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This review examines research on the assimilation of immigrant groups. We review research on four primary benchmarks of assimilation: socioeconomic status, spatial concentration, language assimilation, and intermarriage. The existing literature shows that today's immigrants are largely assimilating into American society along each of these dimensions. This(More)
This article examines the debate between key theories of immigrant assimilation by exploring the effect of acculturation types - dissonant, consonant, and selective - on socioeconomic outcomes in young adulthood. Drawing on survey data from the Immigrant Second Generation in Metropolitan New York, we show that while all three types occur, dissonant(More)
Analyzing three waves of data from the Children of Immigrants Longitudinal Survey, this article explores the process of language assimilation among second-generation Latinos. Although previous studies have focused on the shift from mother tongue to English across immigrant generations, few have examined change in language proficiency over time within the(More)
This commentary reviews recent demographic trends in immigration and intermarriage that contribute to the complexity of measuring race and ethnicity. The census question on ancestry is proposed as a possible model for what we might expect with the race question in the 2000 census and beyond. Through the use of ancestry data, changes in ethnic identification(More)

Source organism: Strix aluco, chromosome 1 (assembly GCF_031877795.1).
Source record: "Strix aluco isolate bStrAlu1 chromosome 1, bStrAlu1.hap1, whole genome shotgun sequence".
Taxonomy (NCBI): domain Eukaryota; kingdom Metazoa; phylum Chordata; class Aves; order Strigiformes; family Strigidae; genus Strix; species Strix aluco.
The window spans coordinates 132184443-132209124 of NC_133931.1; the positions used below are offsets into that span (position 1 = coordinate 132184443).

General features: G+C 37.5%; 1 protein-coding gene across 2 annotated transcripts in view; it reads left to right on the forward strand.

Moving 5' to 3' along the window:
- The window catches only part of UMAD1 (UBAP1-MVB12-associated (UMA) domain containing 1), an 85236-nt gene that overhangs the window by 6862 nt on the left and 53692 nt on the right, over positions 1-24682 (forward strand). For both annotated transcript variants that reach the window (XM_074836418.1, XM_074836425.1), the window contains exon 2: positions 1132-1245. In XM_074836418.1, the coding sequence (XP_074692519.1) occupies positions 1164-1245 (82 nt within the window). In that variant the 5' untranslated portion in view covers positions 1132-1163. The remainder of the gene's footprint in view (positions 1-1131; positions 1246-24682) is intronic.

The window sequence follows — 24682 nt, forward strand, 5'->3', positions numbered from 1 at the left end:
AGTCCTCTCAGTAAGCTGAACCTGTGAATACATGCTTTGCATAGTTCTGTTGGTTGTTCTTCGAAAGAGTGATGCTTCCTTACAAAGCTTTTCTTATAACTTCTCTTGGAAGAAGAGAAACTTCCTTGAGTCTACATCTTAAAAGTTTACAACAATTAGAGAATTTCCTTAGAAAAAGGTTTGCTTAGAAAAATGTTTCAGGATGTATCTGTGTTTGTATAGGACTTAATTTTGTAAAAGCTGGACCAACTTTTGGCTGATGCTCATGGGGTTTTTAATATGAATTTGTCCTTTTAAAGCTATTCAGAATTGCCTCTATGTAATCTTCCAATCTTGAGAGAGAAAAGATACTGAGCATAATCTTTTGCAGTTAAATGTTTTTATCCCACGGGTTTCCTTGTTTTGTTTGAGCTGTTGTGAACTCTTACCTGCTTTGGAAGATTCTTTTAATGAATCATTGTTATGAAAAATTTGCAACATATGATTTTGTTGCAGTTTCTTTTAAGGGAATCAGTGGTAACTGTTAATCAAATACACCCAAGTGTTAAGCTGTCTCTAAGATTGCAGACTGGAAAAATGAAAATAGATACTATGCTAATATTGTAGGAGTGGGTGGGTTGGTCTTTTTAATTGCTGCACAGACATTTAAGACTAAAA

The purpose of this study was to document changes in mental and physical health among 392 low-income parents exposed to Hurricane Katrina and to explore how hurricane-related stressors and loss relate to post-Katrina well-being. The prevalence of probable serious mental illness doubled, and nearly half of the respondents exhibited probable posttraumatic(More)
Hurricane Katrina, which struck the Gulf Coast of the United States in August 2005, exposed area residents to trauma and extensive property loss. However, little is known about the long-run effects of the hurricane on the mental health of those who were exposed. This study documents long-run changes in mental health among a particularly vulnerable group-low(More)
The Russell Sage Foundation, one of the oldest of America's general purpose foundations, was established in 1907 by Mrs. Margaret Olivia Sage for " the improvement of social and living conditions in the United States. " The Foundation seeks to fulfill this mandate by fostering the development and dissemination of knowledge about the country's political ,(More)
In contrast to a large literature investigating neighborhood effects on health, few studies have examined health as a determinant of neighborhood attainment. However, the sorting of individuals into neighborhoods by health status is a substantively important process for multiple policy sectors. We use prospectively collected data on 569 poor, predominantly(More)